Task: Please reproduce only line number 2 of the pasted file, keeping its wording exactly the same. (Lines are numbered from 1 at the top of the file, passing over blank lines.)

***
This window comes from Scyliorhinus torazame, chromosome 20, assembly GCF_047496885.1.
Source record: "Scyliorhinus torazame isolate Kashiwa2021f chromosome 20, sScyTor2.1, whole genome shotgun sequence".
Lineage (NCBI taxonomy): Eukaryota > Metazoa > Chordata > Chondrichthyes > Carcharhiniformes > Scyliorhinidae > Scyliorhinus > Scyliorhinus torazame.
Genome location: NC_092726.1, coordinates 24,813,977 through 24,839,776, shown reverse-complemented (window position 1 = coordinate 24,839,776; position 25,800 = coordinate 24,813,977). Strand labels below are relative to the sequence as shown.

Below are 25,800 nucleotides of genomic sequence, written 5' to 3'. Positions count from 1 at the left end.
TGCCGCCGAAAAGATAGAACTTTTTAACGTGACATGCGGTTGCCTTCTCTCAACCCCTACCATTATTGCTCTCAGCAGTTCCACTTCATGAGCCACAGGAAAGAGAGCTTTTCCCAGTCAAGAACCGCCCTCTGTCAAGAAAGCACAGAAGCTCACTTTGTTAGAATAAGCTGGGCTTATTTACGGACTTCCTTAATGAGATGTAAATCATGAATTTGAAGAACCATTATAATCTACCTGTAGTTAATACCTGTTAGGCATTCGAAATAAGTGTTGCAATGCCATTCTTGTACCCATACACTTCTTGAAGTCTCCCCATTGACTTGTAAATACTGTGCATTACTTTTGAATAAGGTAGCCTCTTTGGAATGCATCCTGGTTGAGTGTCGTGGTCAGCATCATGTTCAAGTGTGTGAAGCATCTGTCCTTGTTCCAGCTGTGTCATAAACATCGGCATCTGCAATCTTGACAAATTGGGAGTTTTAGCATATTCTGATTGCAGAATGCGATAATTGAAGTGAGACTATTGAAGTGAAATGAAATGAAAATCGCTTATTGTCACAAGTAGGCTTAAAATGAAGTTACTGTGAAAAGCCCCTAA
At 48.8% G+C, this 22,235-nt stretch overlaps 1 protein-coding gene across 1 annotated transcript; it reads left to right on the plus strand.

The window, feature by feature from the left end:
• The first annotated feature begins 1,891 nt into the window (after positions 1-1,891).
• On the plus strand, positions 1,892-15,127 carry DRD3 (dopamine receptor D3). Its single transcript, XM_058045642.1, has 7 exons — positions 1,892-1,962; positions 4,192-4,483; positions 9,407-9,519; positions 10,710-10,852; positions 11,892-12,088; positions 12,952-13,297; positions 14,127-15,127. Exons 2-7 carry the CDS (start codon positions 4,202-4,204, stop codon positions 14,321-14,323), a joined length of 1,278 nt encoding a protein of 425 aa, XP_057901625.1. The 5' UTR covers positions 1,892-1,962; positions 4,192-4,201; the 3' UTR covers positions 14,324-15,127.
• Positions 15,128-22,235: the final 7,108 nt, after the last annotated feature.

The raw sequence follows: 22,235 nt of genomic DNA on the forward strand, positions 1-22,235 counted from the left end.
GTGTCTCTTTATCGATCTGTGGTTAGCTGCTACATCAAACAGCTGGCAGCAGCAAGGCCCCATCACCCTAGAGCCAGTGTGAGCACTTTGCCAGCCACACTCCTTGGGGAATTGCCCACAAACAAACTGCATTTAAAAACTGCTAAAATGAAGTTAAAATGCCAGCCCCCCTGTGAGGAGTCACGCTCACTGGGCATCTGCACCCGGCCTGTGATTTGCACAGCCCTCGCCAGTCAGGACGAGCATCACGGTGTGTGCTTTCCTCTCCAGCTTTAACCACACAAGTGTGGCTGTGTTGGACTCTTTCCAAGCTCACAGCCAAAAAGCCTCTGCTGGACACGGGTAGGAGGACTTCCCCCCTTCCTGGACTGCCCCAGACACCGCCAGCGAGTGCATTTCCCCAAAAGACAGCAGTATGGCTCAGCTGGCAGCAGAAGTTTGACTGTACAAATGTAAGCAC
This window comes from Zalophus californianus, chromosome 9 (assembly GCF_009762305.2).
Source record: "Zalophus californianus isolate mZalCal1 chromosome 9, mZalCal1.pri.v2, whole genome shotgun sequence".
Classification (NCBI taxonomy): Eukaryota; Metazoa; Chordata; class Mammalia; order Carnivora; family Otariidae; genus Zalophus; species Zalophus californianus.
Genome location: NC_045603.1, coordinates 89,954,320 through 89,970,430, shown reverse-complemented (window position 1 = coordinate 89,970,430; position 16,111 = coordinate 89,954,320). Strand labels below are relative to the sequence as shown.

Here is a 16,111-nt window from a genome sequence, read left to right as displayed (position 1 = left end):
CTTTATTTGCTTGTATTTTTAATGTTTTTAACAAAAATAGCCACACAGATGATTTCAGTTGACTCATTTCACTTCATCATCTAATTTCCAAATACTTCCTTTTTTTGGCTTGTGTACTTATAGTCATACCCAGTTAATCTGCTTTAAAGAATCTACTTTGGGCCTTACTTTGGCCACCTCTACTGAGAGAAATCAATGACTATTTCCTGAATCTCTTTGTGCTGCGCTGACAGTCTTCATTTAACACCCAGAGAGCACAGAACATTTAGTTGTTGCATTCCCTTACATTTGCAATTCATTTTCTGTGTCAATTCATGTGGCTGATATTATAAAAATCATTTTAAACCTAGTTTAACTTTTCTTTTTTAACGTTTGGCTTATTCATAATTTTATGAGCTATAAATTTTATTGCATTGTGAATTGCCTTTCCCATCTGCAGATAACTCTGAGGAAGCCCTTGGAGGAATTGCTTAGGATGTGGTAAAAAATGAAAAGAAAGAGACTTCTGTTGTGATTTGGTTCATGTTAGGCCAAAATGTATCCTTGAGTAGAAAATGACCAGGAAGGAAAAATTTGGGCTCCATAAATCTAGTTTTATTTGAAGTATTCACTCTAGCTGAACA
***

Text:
Source record: "Scyliorhinus torazame isolate Kashiwa2021f chromosome 20, sScyTor2.1, whole genome shotgun sequence".